NSW Health has also named several venues where confirmed COVID-19 cases spent time including the YMCA at Revesby, Wests Leagues Club at Leumeah, Macarthur Tavern in Campbelltown and Casula Kmart.
The Milky Lane burger joint in Parramatta and the Bavarian Macarthur restaurant in Campbelltown were later added to the list as well as Woolworths in Bowral.
The state reported 13 new COVID-19 cases in the 24 hours to 8pm on Tuesday, with only three of them unconnected to the hotel.
A man wearing sunglasses and a facemask walks towards parliament house in Melbourne
Scott Morrison announces new $1BILLION JobTrainer scheme to help 340,000 Australians to find jobs – and expands plan cover apprentices’ wages
Thousands of Australians will be able to take new courses to help them get a job under Scott Morrison’s $1billion JobTrainer plan which he will announce on Thursday.
Dozens of new short courses at TAFE and other registered training organisations will be available from September as around one million Aussies look for work during an economic downturn caused by the coronavirus pandemic.
The free or low-cost courses will prepare workers for jobs in expanding sectors including healthcare, social care, transport, postal services and warehousing, manufacturing and retail.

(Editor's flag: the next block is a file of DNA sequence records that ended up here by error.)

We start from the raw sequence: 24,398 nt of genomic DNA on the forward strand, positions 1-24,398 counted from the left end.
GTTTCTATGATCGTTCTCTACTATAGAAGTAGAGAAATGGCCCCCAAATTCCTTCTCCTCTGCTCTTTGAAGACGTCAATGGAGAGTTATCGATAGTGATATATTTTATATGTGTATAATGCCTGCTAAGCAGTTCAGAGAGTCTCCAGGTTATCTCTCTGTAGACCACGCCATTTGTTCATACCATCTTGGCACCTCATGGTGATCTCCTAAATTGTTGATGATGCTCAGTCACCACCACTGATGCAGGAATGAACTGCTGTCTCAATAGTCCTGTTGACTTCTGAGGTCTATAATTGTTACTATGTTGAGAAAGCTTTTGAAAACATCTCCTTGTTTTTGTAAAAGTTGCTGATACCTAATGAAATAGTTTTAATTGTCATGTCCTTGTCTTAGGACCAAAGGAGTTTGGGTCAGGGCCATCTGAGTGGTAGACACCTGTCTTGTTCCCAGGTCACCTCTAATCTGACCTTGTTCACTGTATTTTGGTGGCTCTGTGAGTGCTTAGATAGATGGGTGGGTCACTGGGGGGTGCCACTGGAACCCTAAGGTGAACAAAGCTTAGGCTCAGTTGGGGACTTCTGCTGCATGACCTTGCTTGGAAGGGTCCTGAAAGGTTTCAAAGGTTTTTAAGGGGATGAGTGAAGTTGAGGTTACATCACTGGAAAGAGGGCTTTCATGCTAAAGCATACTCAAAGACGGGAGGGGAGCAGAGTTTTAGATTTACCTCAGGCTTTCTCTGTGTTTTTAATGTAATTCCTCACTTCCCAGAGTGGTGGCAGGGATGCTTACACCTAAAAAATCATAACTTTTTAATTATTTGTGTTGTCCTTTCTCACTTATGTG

Alongside the scheme, the Prime Minister will expand the apprentice wage subsidy to cover half the wages of eligible apprentices by up to $530 per week until March 2021.
Thousands of Australians will be able to take new courses to help them get a job under Scott Morrison’s $1billion JobTrainer plan. Pictured: A retail worker at a Sydney shopping centre
The federal government will hand over $1.5billion – in addition to the $1.3billion already pumped into the scheme – to pay 50 per cent of apprentices’ wages.
At the moment the program helps 47,000 small-business employers keep 81,000 apprentices and trainees in work and training.
The policy will now extend to medium businesses with fewer than 200 employees, meaning the scheme will help around 90,000 businesses employing around 180,000 apprentices.
The program will also be extended by six months to cover wages paid up to March 2021.
It is estimated that 340,000 Australians, including up to 250,000 teenagers who are leaving school this year, will take the new TAFE courses.
The federal government is contributing $500million towards the JobTrainer scheme and the states and territories will together tip in another $500million.
The courses, which will be free or low cost, will prepare workers for jobs in expanding sectors including healthcare, social care, transport, postal services (pictured) and warehousing, manufacturing and retail
Mr Morrison discussed the plan with state and territory leaders at the National Cabinet meeting on Friday and talks are ongoing to work out a full list of courses and their fees.
The new National Skills Commission will provide a list of skills that are in demand to help unemployed people chose a course that will lead to a job.
‘JobTrainer will ensure more Australians have the chance to reskill or upskill to fill the jobs on the other side of this crisis,’ the Prime Minister said.
‘COVID-19 is unprecedented but I want Australians to be ready for the sorts of jobs that will come as we build back and recover.
‘The jobs and skills we’ll need as we come out of the crisis are not likely to be the same as those that were lost.’
The jobs required are likely to include nursing due to the pandemic. Pictured: A health care worker doing Covid-19 testing in Casula, Sydney